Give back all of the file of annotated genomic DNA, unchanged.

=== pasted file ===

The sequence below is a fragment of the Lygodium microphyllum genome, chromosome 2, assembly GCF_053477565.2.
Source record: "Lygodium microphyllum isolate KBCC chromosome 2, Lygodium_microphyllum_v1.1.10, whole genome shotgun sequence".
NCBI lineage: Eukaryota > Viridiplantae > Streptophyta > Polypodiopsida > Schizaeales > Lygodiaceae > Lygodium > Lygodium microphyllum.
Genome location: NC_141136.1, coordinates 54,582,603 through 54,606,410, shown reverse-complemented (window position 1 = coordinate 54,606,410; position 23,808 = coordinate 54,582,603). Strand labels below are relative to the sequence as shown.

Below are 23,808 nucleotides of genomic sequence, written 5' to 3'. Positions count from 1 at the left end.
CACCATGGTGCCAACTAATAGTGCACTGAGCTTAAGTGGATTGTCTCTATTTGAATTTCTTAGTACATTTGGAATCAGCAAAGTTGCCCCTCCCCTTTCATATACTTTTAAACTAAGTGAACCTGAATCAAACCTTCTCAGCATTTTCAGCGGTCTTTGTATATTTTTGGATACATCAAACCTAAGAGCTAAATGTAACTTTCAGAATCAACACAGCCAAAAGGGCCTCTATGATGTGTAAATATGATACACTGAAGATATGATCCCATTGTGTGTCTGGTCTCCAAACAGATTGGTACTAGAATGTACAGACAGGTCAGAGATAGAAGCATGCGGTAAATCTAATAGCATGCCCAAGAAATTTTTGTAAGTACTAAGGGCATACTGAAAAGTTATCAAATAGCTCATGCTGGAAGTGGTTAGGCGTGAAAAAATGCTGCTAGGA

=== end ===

The sequence below is a fragment of the Lygodium microphyllum genome, chromosome 2, assembly GCF_053477565.2.
Source record: "Lygodium microphyllum isolate KBCC chromosome 2, Lygodium_microphyllum_v1.1.10, whole genome shotgun sequence".
NCBI lineage: Eukaryota > Viridiplantae > Streptophyta > Polypodiopsida > Schizaeales > Lygodiaceae > Lygodium > Lygodium microphyllum.
Genome location: NC_141136.1, coordinates 54,582,603 through 54,606,410, shown reverse-complemented (window position 1 = coordinate 54,606,410; position 23,808 = coordinate 54,582,603). Strand labels below are relative to the sequence as shown.

Below are 23,808 nucleotides of genomic sequence, written 5' to 3'. Positions count from 1 at the left end.
CACCATGGTGCCAACTAATAGTGCACTGAGCTTAAGTGGATTGTCTCTATTTGAATTTCTTAGTACATTTGGAATCAGCAAAGTTGCCCCTCCCCTTTCATATACTTTTAAACTAAGTGAACCTGAATCAAACCTTCTCAGCATTTTCAGCGGTCTTTGTATATTTTTGGATACATCAAACCTAAGAGCTAAATGTAACTTTCAGAATCAACACAGCCAAAAGGGCCTCTATGATGTGTAAATATGATACACTGAAGATATGATCCCATTGTGTGTCTGGTCTCCAAACAGATTGGTACTAGAATGTACAGACAGGTCAGAGATAGAAGCATGCGGTAAATCTAATAGCATGCCCAAGAAATTTTTGTAAGTACTAAGGGCATACTGAAAAGTTATCAAATAGCTCATGCTGGAAGTGGTTAGGCGTGAAAAAATGCTGCTAGGA